Before the sun rises, the surfers mind starts thinking about the surf. All the computations start going off immediately, and unprompted. The wind forecast for the day combined with the swell period. Add in the tides and the size of the swell that has been around for the last few days, plus what the surf report has guessed, and the surfers’ brain is instinctively doing the math. All the sums and calculations and addition, combined with all the experience, hunch, knowledge and sixth sense that a surfer has inherent.
At some stage your brain is going to throw out a picture to you. A visual of what is probably happening down at the beach. If it’s onshore and small, then you can block it out and continue your day, getting through all the necessary things like work, chores, family and friends.
Yet sometimes the brain throws a different visual altogether. It throws out an enticing, alluring display of perfect waves, offshore breezes and bright sunshine. When this happens, a surfer’s day is in total turmoil, and nothing can make it better apart from a thorough surf check.
Incredible surf destinations -
No matter how busy a day or how many chores are on the cards, a surfer will find the time to do that cursory surf check. A quick jump into the car, a mental reassurance that you’re only going to be a few minutes; that work and chores and duties will resume again after a short break, and you’re off.
It takes full concentration to make sure that you obey all the rules of the road, as nervousness and anticipation override your sensibilities.
Finally you approach the beach. There is a certain view spot that you are happy with, where you can pick up everything at a quick glance. The tide is revealed by a certain watermark on the rocks, and the wind can be seen clearly on the water.Don’t go too fast, remember to indicate if you’re turning, and come to a complete stop at stop streets.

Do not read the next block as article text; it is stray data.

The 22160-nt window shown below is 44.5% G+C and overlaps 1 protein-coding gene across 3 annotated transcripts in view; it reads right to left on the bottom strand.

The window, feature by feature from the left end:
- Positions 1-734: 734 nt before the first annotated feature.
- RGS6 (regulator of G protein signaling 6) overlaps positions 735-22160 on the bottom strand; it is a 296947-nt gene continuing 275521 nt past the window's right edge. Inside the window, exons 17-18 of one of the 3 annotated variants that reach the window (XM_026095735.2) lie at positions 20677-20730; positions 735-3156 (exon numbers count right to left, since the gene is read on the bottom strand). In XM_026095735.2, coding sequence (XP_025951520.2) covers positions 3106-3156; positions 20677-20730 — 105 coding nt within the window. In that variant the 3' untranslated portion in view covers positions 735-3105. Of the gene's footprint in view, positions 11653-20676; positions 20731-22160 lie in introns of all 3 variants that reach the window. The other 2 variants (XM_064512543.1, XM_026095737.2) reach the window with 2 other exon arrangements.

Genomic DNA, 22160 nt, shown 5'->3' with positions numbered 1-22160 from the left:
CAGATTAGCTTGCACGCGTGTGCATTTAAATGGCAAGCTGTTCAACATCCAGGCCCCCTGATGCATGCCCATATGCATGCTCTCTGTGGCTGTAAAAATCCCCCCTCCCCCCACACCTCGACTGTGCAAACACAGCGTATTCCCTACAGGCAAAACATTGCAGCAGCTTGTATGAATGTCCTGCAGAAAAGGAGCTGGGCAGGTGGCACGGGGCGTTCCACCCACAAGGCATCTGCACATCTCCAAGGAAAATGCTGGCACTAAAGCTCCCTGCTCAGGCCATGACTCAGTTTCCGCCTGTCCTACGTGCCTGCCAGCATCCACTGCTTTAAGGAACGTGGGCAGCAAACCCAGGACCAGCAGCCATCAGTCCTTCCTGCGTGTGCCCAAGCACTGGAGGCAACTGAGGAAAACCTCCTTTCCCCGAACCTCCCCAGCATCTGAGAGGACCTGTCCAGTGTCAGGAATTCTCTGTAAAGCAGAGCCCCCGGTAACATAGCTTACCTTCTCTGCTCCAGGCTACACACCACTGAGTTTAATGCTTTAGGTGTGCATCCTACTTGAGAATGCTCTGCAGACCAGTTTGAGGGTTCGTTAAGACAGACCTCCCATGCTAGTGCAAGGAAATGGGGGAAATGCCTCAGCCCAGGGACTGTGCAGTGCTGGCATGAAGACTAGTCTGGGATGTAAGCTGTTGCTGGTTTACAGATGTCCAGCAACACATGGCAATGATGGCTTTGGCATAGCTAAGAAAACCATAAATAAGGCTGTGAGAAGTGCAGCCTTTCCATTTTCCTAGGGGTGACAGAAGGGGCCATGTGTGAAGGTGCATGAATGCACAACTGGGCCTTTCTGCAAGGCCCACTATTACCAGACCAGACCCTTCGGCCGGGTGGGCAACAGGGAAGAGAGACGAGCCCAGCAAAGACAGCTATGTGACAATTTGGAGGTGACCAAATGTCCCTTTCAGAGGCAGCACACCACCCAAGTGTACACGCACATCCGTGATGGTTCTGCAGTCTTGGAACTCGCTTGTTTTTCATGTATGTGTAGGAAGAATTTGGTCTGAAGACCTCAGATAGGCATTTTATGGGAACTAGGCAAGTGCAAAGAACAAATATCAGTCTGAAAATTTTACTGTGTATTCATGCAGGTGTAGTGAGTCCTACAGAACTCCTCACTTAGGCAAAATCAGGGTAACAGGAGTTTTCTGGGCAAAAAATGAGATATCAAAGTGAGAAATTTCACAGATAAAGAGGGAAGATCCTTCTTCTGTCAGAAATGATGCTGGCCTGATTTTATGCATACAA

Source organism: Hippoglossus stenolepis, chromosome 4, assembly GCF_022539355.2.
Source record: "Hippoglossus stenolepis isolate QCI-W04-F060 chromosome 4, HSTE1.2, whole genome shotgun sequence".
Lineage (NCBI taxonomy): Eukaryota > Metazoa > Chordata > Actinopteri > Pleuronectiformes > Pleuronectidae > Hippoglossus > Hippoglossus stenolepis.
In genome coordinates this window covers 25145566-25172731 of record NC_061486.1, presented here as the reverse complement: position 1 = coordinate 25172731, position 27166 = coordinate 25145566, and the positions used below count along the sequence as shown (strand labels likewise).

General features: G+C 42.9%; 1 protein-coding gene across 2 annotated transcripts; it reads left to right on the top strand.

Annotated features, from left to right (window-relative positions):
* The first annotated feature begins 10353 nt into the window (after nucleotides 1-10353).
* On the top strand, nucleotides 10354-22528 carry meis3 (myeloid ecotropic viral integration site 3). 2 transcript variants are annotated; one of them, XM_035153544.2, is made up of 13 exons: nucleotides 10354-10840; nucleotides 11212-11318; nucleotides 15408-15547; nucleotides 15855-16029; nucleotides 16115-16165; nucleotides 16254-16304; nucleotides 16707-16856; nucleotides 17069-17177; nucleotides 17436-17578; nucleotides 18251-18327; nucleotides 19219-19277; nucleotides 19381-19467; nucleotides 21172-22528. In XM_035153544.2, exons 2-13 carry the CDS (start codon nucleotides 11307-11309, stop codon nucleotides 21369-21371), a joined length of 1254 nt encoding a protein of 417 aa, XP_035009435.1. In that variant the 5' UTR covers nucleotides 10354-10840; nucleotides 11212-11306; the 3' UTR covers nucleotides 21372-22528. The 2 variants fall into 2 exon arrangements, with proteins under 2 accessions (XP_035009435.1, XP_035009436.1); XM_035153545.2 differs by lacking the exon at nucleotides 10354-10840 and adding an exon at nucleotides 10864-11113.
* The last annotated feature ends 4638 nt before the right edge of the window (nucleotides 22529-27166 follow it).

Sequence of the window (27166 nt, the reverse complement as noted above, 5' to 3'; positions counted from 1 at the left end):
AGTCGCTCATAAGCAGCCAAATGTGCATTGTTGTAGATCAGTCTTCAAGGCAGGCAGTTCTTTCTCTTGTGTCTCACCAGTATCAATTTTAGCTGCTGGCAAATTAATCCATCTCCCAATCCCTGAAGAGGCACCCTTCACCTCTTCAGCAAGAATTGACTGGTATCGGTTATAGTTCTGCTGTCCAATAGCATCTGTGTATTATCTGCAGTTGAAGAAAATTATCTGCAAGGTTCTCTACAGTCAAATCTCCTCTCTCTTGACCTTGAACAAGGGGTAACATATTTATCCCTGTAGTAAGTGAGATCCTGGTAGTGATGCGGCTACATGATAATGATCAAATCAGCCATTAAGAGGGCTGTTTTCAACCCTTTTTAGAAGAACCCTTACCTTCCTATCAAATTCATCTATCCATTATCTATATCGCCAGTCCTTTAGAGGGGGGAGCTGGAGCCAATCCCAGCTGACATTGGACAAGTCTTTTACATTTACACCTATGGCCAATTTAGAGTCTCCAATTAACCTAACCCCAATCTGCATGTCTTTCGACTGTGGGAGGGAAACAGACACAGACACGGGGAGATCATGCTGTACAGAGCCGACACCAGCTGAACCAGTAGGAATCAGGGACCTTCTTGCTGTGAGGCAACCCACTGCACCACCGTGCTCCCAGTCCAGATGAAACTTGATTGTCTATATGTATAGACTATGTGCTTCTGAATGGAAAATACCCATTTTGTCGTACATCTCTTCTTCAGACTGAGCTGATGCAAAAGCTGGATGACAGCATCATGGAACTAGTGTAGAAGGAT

It is also possible to fully ascertain from which direction the swell is approaching, and obviously you can see the cloud cover.
There are two possible outcomes to this surf check. The first one is the onshore slop outcome. The waves are small and the conditions are wrong. There are a number of things wrong with the equation, and the combination of negatives in the surf conditions results in the need to do your day’s work outweighing your need to surf. While it is always totally disappointing to witness miserable surf conditions and waste time in the surf check, this outcome at least provides complete clarity and peace of mind. The waves are terrible, you’re not missing out on anything, and there are things to do and tasks to get through in the real world. This provides you with the decision-making process that you have been searching for since you opened your eyes and glanced at the elements outside, since you remembered a wave ridden a few days ago on your favourite board, since you poured our coffee and saw a branch swaying slightly in a particular breeze, since you noticed more dew on the deck than usual, since you glanced at your wetsuit hanging from the beam in your yard, since you picked up your sun cream from where you had left it, next to the toaster in the kitchen. The decision is made. It is set in stone, and you can continue your day without a semblance of self-doubt, of nagging worry that there might be a party at some sand bank or point somewhere and you need to be there.